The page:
Generally Salvia divinorum is legal in most countries in the world
and, within the United States, legal in the majority of States. However, a few
politicians have called for its prohibition. At the time of writing, most of
these proposals have not made it into law, with motions having failed,
stalled or otherwise died, for example in the United Kingdom, at national level
in the United States, and at more local level within States such as Alaska,
Illinois, Oregon and Wyoming.
This section summarises some of the arguments and contentions made with
regard to the legal status of Salvia divinorum.
A reason for Salvia's favourable legal status so far is that there's been
little real evidence to suggest that its use is problematic. Salvia divinorum
is not a newly discovered or synthesised drug. It has been revered for perhaps
centuries by the Mazatec people of Oaxaca, Mexico as a sacred plant, capable of
facilitating spiritual experiences. It is a plant that has been available in the
States and other countries since the 1990's, following the experiment and report
of Daniel Siebert and others. The rise of the Internet since the mid-1990s saw
the growth of many businesses selling dried Salvia leaves, extracts and other
preparations. During the 10-15 years in which it has become more available in
modern Western culture police have not been reporting it as a significant issue
with regard to public order offences. Medical experts, accident and emergency
rooms have not been reporting cases that suggest particular health concerns.
Salvia divinorum is not generally understood to be toxic or addictive.
Salvia has some effects
Despite this, some have succeeded in pushing though their anti-Salvia laws,
such as in Australia (the first country to ban it), and in a few American
States. To justify prohibition some politicians have argued that Salvia effects
are "LSD-Like" and that this alone is sufficient to raise alarms about its
safety. Many Salvia media stories also headline with comparisons to LSD.
However, while LSD and Salvia's active constituent salvinorin A may have
comparative potencies, in the sense that both can produce their effects
with low dosage amounts, they are otherwise quite different. LSD is a wholly
synthetic drug, salvinorin A occurs in only nature and has yet to be
synthesised. The two substances are not chemically similar or related. They are
ingested in different ways. They produce different effects, which manifest
themselves over different timescales. The effects of Salvia when smoked
typically last for only a few minutes as compared to LSD, whose effects can
persist for 8-10 hours.
Another argument made against Salvia, while conceding that not much is known
about it and that it may not be a particular problem at the moment, is that
legislation is needed to stop it becoming a problem in the future. For example,
Senator Randy Christmann (R) stated - "we need to stop this before it gets to
be a huge problem not after it gets to be a huge problem" and Assemblyman Jack Conners argued -"Salvia divinorum use may not be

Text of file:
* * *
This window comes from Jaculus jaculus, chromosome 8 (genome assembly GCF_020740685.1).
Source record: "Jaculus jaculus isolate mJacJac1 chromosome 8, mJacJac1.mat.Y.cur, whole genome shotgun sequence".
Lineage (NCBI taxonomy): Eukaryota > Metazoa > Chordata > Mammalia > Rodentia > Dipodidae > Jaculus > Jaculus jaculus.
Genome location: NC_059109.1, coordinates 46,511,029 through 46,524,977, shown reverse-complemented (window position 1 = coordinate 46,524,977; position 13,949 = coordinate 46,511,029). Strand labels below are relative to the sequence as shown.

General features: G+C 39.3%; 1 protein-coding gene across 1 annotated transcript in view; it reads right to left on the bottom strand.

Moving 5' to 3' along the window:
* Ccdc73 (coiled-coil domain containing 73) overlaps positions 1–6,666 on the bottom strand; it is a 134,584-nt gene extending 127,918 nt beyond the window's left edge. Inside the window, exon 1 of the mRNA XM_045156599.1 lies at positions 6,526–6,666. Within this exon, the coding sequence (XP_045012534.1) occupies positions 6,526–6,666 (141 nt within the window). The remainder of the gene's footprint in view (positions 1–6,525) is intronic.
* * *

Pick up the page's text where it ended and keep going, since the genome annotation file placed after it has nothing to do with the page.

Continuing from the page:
a runway epidemic, but it certainly is a phenomenon that warrants attention. We
should take preventive steps now to prevent wholesale problems later on...".
Some others have banned it
There also seems to be the implication that because a few other States or
countries have banned Salvia divinorum then it follows that there must
obviously be a problem with it. For example, in October 2005 MP John Mann
raised an ultimately unsuccessful
Early Day Motion calling for Salvia to be banned in the UK, saying - "The
Australians have clearly found a problem with it. There's obviously a risk in
people taking it."
What about the children?
While not objecting to some form of legal control, in particular with regard
to the sale to minors or sale of enhanced high-strength extracts, most Salvia
proponents otherwise argue against more prohibitive measures.
Some countries and States such as Missouri have imposed the strictest Schedule I
or equivalent classification against Salvia divinorum even in its natural
and untreated form.
Salvia's supporters argue that such extreme measures as total prohibition are mainly due to a
particular cultural taboo about certain altered states of consciousness - an
inherent prejudice rather than the actual balance of evidence. They point to
inconsistencies in attitudes toward other more toxic and/or addictive drugs such
Those advocating consideration of Salvia divinorumís potential for
beneficial use in a modern context argue that more could be learned from Mazatec
culture, where Salvia is not really associated with notions of drug taking at
all and it is rather considered as a spiritual sacrament. In light of this it is
argued that Salvia divinorum could be better understood more positively
entheogen rather than pejoratively as a
entheogenic plants with traditions of spiritual use include peyote (and
other psychoactive cacti), iboga, virola, ayahuasca
(an admixture of plants containing
DMT + MAOI),
and various types of psychoactive fungi.
In fact, US legislation specifically allows two of these to be used in a
spiritual context. The
Native American Church is allowed to use peyote and
Uniao do Vegetal (or UDV) is permitted ayahuasca. Although not consistently
granted (again varying from State to State), the principal grounds for such
with further grounds following from the
Religious Freedom Restoration Act.
There haven't been any publicised prosecutions recorded under any Salvia
laws. Legislation may prove difficult to police. The plant has a nondescript
appearance; the leaves are not distinctive and it does not have a distinctive
odour like cannabis. Salvia divinorum looks like and can be grown as an
ordinary houseplant without the need of special equipment such as hydroponics or